I met his eyes, but there was no smile in them. “You scared me,” I said defensively, still breathing hard, chest heaving, heart slamming against my ribs.
“No shit. You think I wasn’t scared too? You’re not supposed to be here … You never have been.” He finished quietly after starting in a loud, strained whisper. His eyes remained on mine. The wind picked up moving the limbs in a huge Elm that stood nearby. Its winter-dead limbs clicking and clacking as they came together. The heavy branches groaning and creaking as the wind momentarily gusted.
The wind continued to build for a few more seconds. Our eyes still locked on one another. Then the wind died down with an audible sigh and I shuddered involuntarily and shifted my eyes away.
“I know… I know,” I started. I moved my eyes back to his, but he just stared at me.
“I do know,” I started again. “I’m not even sure how… How I got here,” I finished quietly.
Bear pushed past me, tail wagging, and jumped up into the van as Joe opened the door.
“That’s how it happens,” he said every bit as quietly as I had started. His eyes that had wandered up to the night darkened sky were back on my own now. Staring at me out of the open door. Bear’s head popped up, looking at me from between the seats.
“Well,” Joe asked?
“What,” I asked? I cocked my head in an unconscious imitation of the way Bear was looking at me.
“Shouldn’t you get in,” he asked? … “Or don’t you want to?”
And that was the question, wasn’t it? Here I was, where I was not supposed to be, where I was not invited to be, where I had never been before and it was time to make the choice.
Bear cocked his head once more as if he were also waiting to hear my answer. The dog that was not a dog at all… a… wolf? Maybe… Maybe more than that too… His green eyes asked the question.
“I get in the Van,” I said quietly.
Joe looked away and then turned quickly back. “Yeah. Yeah. You get in the van and we… We go… It’s nearly dawn… There isn’t much time and we have to get as far as we can before the sun comes up.”
He stretched one hand across the seat, held out to me and I could hear the engine running… When had he started it? … I couldn’t remember. My tongue poked out and licked at my dry lips. Bear seemed to grin. No. Not just a wolf either… One side of his upper lip curled over his teeth.
I found my feet stepping up into the passenger area and I followed…
In The Moonlight:
On The Road With Bear
I rolled to a stop at the intersection. The city was ahead, the house behind, I had never turned left or right so I had no idea what might be in those directions. Were those two roads, one to the left, one to the right, winding away into the distance, just conceptions? One of those photo realistic things that made you look twice, maybe even more? I looked again.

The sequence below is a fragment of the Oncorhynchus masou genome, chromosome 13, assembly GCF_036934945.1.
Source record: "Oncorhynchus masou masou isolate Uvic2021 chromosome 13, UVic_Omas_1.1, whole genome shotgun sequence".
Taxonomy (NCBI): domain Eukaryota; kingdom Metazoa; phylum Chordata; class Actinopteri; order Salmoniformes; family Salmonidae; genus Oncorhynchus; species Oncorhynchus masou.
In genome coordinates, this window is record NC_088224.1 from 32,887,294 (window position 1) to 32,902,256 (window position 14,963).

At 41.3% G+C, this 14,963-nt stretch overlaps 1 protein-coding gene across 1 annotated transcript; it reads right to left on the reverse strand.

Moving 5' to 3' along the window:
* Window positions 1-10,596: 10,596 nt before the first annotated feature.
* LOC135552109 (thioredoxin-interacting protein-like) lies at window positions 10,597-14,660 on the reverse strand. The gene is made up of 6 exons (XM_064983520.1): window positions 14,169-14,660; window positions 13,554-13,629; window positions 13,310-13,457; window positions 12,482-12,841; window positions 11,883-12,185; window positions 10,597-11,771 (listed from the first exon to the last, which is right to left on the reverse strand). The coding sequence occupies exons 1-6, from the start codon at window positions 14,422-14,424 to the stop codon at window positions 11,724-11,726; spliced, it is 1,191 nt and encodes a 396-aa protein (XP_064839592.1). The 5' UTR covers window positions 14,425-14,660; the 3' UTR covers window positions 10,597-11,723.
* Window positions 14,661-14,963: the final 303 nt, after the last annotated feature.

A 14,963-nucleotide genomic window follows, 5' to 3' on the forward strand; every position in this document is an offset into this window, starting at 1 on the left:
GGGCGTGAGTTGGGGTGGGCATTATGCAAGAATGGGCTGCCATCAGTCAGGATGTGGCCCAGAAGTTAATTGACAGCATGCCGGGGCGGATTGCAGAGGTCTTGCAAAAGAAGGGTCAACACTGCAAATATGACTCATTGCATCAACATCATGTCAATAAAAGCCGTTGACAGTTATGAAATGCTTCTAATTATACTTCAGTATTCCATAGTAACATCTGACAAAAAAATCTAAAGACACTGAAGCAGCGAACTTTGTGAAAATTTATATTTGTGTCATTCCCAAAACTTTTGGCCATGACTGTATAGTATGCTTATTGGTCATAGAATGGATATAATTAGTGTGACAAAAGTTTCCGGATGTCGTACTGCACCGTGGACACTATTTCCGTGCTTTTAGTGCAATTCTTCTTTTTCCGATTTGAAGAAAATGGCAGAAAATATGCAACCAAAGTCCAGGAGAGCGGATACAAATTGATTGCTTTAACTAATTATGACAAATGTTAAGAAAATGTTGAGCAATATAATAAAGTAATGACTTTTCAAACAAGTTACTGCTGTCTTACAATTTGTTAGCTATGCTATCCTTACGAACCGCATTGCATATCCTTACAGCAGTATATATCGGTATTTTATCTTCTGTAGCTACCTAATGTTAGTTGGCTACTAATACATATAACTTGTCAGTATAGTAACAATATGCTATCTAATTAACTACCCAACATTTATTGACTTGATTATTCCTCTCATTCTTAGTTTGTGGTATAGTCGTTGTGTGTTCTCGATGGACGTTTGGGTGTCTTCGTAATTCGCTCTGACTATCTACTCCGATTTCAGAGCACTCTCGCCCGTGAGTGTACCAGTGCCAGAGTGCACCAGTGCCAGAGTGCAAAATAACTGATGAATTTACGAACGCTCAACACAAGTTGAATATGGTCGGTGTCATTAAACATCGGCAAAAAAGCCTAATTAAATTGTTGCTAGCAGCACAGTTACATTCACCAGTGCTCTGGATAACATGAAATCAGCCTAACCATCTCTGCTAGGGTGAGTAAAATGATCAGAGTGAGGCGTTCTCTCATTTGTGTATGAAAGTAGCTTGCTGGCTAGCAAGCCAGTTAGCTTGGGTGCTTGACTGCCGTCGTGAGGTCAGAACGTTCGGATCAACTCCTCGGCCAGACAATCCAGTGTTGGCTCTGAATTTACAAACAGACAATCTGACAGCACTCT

The roads were night dark, the moon playing hide and seek, gliding in and out of the heavy black clouds. The falling rain distorted both the near road and the distant road. How long had it been raining, I wondered, once the rain finally registered. Big, fat drops formed and rolled off down the slope of the windshield. I reached for the wiper switch but found nothing.
I took my eyes from the windshield and looked, supposing I had put my hand in the wrong place, but I had not. There was simply nothing but a gray, formless mass that slightly resembled the lower half of a dashboard. I blinked and when I opened my eyes once more the wiper switch was there. Exactly where it had not been. Exactly where it should be.
Tired I thought.
Bullshit was my second thought.
I blinked again, but the wiper switch remained. I flicked it on half suspecting that it wouldn’t work. That the wipers, if there were any real wipers, would remain frozen to the glass, refuse to move, but they swept up and pushed the beaded drops of rain from the glass nearly silently. Bear whined and pushed his nose under my hand.
“Alright, Buddy,” I told him. I stroked his head and then looked back out at the road. Left, right, straight, I asked myself.
There was a mystery to the city. Sometimes it went bad for me and sometimes it simply frustrated me.
… Running down the clock… One thing was sure, I had never come back out of the city in the many times that I had driven down into it.
… Left, right, straight, I asked myself again.
I pulled a small wire bound notebook and a pen from my shirt pocket and thumbed it open. Pages and pages of notes on the many times I had gone, but none of them amounted to anything except four entries:
The first entry, page twenty-Six, an address, 52715 Randolph Circle. I had never found Randolph Circle in all of my trips, let alone 52715. I had no memory of ever being there. Of any trip to the city when I may have gone there. I did not remember marking the address into the book. Nothing. A total blank.
The second entry, page twenty-five, read; Be careful of Locust street. Big bold letters. And I remembered being there. I had barely got away with my life.
The third entry, page twenty-seven said; ‘West End Docks.’
I knew that place. I remembered being there, the first time and several other times. But the details weren’t there. I couldn’t see them. Why had I been there? I couldn’t see it. Put my finger on it. There was a long, low building that fronted the docks. A house across the street. An old run down neighborhood. A low, curving concrete wall where I had sat and watched people come and go several times. And more. The feeling that I had been there other times that I could not yet remember. I say yet because I had the feeling that I would remember it. But page twenty-six? Nothing. Nothing at all. Not even a ghost of a memory.